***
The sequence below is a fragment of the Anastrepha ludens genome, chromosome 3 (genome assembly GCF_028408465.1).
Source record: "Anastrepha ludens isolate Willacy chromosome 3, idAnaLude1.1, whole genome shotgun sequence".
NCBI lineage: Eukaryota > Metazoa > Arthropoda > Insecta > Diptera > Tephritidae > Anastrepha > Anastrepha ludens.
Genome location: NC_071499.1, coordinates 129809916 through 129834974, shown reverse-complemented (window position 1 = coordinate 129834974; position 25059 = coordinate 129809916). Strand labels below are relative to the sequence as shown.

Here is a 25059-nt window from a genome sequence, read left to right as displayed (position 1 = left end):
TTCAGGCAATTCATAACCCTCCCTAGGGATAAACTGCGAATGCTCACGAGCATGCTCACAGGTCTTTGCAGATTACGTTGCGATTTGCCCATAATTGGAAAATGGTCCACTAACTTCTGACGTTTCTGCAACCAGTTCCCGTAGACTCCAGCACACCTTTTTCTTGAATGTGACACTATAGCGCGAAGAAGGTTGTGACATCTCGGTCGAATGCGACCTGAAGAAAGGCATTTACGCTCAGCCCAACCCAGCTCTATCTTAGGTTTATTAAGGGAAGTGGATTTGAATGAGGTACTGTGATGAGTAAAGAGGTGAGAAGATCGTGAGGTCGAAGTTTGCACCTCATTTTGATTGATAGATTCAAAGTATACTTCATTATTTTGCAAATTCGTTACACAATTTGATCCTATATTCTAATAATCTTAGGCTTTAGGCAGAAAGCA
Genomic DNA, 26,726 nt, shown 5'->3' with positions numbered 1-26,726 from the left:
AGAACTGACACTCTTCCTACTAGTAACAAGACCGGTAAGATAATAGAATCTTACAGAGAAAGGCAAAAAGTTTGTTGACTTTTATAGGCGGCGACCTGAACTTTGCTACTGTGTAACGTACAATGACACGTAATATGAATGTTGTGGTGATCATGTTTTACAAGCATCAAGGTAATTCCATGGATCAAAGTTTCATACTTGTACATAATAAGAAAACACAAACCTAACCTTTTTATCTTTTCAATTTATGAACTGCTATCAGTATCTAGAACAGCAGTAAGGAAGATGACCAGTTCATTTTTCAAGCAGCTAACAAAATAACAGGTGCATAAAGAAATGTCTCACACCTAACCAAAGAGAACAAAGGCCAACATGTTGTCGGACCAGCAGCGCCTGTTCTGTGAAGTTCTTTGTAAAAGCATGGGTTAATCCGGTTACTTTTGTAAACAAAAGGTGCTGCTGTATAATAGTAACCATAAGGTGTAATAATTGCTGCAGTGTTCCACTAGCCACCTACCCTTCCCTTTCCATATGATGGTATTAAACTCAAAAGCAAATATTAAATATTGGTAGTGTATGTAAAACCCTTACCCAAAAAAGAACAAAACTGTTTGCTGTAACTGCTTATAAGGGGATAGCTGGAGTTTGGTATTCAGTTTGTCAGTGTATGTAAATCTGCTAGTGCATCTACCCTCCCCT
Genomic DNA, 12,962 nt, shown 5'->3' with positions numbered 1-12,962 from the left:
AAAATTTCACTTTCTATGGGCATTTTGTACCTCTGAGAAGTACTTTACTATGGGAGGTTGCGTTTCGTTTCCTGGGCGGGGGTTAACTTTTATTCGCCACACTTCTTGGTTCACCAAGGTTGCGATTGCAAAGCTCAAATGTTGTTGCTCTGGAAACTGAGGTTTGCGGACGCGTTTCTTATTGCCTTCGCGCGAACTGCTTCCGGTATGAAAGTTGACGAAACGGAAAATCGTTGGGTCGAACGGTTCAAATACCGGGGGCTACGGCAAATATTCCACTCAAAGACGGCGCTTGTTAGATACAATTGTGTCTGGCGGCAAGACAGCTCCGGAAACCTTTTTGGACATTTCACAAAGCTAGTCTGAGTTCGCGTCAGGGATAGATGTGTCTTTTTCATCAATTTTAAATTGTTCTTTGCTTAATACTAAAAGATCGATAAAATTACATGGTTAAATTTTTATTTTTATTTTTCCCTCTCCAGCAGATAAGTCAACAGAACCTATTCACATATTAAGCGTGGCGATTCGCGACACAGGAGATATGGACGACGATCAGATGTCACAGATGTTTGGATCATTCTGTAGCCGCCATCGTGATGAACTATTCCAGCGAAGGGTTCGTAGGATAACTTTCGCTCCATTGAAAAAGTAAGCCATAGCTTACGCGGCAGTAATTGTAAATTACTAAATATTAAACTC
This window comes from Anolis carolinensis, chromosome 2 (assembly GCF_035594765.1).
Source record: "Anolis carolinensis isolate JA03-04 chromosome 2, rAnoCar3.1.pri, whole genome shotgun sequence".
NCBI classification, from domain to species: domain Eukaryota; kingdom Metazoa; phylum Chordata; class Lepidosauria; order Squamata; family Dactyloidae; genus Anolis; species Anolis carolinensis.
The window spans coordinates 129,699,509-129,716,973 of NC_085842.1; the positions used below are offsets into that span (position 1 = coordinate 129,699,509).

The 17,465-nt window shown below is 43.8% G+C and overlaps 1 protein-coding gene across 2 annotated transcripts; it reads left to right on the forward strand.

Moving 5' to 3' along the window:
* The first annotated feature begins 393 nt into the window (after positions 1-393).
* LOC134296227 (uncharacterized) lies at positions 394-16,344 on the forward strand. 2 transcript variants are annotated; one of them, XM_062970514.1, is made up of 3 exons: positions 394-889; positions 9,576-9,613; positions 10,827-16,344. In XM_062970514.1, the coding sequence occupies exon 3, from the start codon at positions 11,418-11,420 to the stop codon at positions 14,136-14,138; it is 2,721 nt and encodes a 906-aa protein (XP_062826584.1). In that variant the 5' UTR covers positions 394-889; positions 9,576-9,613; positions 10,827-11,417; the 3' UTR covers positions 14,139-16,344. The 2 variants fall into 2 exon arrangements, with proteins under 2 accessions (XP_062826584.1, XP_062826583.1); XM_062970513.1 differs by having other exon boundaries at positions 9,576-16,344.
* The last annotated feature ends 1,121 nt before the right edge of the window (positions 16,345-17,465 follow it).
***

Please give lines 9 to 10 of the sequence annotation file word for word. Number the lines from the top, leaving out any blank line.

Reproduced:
Genomic DNA, 12,962 nt, shown 5'->3' with positions numbered 1-12,962 from the left:
AAAATTTCACTTTCTATGGGCATTTTGTACCTCTGAGAAGTACTTTACTATGGGAGGTTGCGTTTCGTTTCCTGGGCGGGGGTTAACTTTTATTCGCCACACTTCTTGGTTCACCAAGGTTGCGATTGCAAAGCTCAAATGTTGTTGCTCTGGAAACTGAGGTTTGCGGACGCGTTTCTTATTGCCTTCGCGCGAACTGCTTCCGGTATGAAAGTTGACGAAACGGAAAATCGTTGGGTCGAACGGTTCAAATACCGGGGGCTACGGCAAATATTCCACTCAAAGACGGCGCTTGTTAGATACAATTGTGTCTGGCGGCAAGACAGCTCCGGAAACCTTTTTGGACATTTCACAAAGCTAGTCTGAGTTCGCGTCAGGGATAGATGTGTCTTTTTCATCAATTTTAAATTGTTCTTTGCTTAATACTAAAAGATCGATAAAATTACATGGTTAAATTTTTATTTTTATTTTTCCCTCTCCAGCAGATAAGTCAACAGAACCTATTCACATATTAAGCGTGGCGATTCGCGACACAGGAGATATGGACGACGATCAGATGTCACAGATGTTTGGATCATTCTGTAGCCGCCATCGTGATGAACTATTCCAGCGAAGGGTTCGTAGGATAACTTTCGCTCCATTGAAAAAGTAAGCCATAGCTTACGCGGCAGTAATTGTAAATTACTAAATATTAAACTC